Clynelish 10 year old 57.5% ABV £160 “The Jazz Crescendo”
Matured in American oak ex-bourbon casks, with notes of honey, caramel, and vanilla. Exhibits the characteristic oiliness of this distillery.
Glenkinchie 27 year old 58.3% ABV £340 “The Floral Treasure”
Finished in refill American and European oak barrels and butts, with notes of floral aromas, spiciness, and sweet fruit. Well-aged Glenkinchie is well worth buying and not often released – a very underrated lowland distillery.
Lagavulin 12 years old 56.4% ABV £155 “The Ink of Legends”
Finished in Don Julio Anejo Tequila casks (part of Diageo), with notes of coastal peat, juicy fruit, citrus, and herbal smoke. A stalwart of Special Editions, this is a lovely and smooth example of Lagavulin. A peated whisky that non-peat enthusiasts will enjoy.
Mortlach NAS 58% ABV £250 “The Katana’s Edge”
Finished in a combination of ex-Kanosuke Japanese whisky and ex-Pinot Noir casks, with notes of fruity, spicy, and savoury (umami) flavours. This was the favourite on the night and probably the “pick of the bunch”, despite the price. Exhibits exactly what you want from Mortlach with perhaps even more complexity.
Oban 11 year old 58% ABV £140 “The Soul of Calypso”
Finished in Caribbean pot still rum casks, with notes of mango, spices, sugar cane, and maritime character. The nose was not characteristic of Oban, perhaps contributing to this being the least favoured of the night. The palate though does exhibit characteristics of Oban although you need to get past the “is this rum?”. Adding a few drops of water is well worth it although it increases the thoughts of it being a rum.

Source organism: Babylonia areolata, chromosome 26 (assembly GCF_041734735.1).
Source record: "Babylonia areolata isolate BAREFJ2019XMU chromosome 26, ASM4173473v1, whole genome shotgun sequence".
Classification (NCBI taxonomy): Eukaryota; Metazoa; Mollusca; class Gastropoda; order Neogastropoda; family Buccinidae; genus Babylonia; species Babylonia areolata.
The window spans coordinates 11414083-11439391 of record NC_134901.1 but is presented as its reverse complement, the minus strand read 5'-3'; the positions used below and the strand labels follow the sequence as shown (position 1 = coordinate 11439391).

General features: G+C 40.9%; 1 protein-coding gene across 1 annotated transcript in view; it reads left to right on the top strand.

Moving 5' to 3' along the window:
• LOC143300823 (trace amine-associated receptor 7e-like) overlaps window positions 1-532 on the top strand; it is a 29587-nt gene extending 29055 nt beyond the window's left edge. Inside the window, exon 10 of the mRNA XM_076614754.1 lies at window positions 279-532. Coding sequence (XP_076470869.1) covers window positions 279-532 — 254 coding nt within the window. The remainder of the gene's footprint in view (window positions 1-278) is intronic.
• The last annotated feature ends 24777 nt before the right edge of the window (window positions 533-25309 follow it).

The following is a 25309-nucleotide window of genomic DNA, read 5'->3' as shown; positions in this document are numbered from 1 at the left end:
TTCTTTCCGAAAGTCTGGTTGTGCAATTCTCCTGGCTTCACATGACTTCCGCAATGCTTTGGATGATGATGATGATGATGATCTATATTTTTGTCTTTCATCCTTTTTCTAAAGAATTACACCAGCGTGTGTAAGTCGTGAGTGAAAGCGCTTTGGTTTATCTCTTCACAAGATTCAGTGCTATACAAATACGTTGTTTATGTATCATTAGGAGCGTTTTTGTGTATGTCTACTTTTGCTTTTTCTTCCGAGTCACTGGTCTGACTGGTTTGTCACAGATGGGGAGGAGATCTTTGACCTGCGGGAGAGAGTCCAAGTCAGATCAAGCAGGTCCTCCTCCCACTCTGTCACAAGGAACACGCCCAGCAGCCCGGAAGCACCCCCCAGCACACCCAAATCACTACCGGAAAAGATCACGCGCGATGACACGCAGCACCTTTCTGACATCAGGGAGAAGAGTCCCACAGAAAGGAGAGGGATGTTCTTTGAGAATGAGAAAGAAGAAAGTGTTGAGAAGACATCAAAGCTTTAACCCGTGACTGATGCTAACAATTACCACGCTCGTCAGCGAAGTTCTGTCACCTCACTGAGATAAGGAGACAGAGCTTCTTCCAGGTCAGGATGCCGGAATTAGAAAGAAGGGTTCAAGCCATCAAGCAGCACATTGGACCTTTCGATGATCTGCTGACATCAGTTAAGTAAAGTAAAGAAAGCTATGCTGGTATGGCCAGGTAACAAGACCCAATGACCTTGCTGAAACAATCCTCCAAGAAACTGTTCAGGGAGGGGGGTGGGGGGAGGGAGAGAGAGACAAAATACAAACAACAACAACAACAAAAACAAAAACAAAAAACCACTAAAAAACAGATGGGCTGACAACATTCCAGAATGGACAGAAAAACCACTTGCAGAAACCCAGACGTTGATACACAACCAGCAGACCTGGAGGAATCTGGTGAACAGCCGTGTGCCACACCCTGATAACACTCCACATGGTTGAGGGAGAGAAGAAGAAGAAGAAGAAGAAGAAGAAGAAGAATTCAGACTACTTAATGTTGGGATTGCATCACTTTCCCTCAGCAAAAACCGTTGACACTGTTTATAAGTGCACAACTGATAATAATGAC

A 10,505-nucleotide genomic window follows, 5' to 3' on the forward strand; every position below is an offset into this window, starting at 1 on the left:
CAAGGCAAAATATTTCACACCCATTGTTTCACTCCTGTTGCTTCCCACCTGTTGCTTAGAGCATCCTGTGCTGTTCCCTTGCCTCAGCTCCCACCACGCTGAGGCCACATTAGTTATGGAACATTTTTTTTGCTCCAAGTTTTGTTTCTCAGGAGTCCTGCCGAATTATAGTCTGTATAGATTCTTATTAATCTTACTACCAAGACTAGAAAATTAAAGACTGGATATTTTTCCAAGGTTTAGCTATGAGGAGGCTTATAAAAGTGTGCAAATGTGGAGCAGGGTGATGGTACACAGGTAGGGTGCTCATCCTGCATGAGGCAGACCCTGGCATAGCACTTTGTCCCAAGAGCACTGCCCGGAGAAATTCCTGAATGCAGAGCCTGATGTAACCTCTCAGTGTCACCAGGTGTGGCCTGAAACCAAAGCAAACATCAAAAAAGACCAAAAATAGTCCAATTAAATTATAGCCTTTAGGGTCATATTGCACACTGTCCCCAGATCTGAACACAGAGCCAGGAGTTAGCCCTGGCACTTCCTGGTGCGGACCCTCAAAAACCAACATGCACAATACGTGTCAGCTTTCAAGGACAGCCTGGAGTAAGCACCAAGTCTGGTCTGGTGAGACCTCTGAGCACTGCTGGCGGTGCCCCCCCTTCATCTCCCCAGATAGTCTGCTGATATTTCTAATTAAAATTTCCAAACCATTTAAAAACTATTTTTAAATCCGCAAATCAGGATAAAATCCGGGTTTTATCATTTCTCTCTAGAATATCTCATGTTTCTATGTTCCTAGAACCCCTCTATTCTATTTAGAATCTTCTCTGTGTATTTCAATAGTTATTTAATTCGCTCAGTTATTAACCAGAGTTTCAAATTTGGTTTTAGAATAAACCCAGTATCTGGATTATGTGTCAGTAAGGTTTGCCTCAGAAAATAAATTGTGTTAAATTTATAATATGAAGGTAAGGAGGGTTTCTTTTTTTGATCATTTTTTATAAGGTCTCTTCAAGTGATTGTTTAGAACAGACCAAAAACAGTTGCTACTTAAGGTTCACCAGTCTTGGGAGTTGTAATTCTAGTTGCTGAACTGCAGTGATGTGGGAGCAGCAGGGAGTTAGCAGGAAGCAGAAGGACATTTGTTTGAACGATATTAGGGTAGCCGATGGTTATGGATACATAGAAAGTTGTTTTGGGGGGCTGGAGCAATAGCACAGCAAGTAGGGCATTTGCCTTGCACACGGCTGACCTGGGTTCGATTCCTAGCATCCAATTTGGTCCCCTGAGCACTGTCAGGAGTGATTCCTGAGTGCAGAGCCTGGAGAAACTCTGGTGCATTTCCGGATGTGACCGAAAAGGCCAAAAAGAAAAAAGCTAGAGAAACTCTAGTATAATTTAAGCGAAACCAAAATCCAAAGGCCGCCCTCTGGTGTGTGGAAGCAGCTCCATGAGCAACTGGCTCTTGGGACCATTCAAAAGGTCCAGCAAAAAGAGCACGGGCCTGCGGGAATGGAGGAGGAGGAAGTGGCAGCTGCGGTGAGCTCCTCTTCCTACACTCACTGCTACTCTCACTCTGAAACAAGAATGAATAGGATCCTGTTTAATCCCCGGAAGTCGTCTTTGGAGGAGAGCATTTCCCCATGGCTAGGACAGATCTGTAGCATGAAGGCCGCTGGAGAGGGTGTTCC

Roseisle 12 year old 56.5% ABV £120 “The Origami Kite”
Matured in first-fill ex-bourbon and refill casks, with notes of vanilla, orchard fruits, and gentle spice. Roseisle was built to provide malts for blending and this could be considered a “first release”. It is the most intriguing bottle this year as there is no “history” to compare it with or whether it is characteristic of the distillery’s production. Roseisle was designed to be “flexible” with its style of malt production.
Talisker NAS 59.7% ABV £120 “The Wild Explorador”
A distillery first expression, matured in a combination of Ruby, White and Tawny port casks. A meaty, smokey bacon, peated, pepperiness coupled with expected maritime influences along with a sweet smoothness created by the mixture of cask finishes. One for Talisker and peat lovers.
The Singleton of Glendullan 14 year old 55% £120 “The Silken Gown”
Finished in Chardonnay de Bourgogne casks, with notes of golden fruit, silky texture, and rich sweetness. This was the second favourite on the night and one of the best Singletons ever sampled. Singleton is a brand bringing three distilleries together. The aim being to produce malts for specific markets (Europe, Asia, North America). Whilst it was pretty smooth on first tasting, adding a couple of drops of water is well worth it, bringing to mind the advertising catchphrase of a certain chocolate, “why have cotton when you can have silk”. If you are looking to impress with the first whisky of the evening/flight this is exceptional and more than handles that task. Often the first whisky of the night can feel anonymous later, this one certainly holds its own and will be remembered.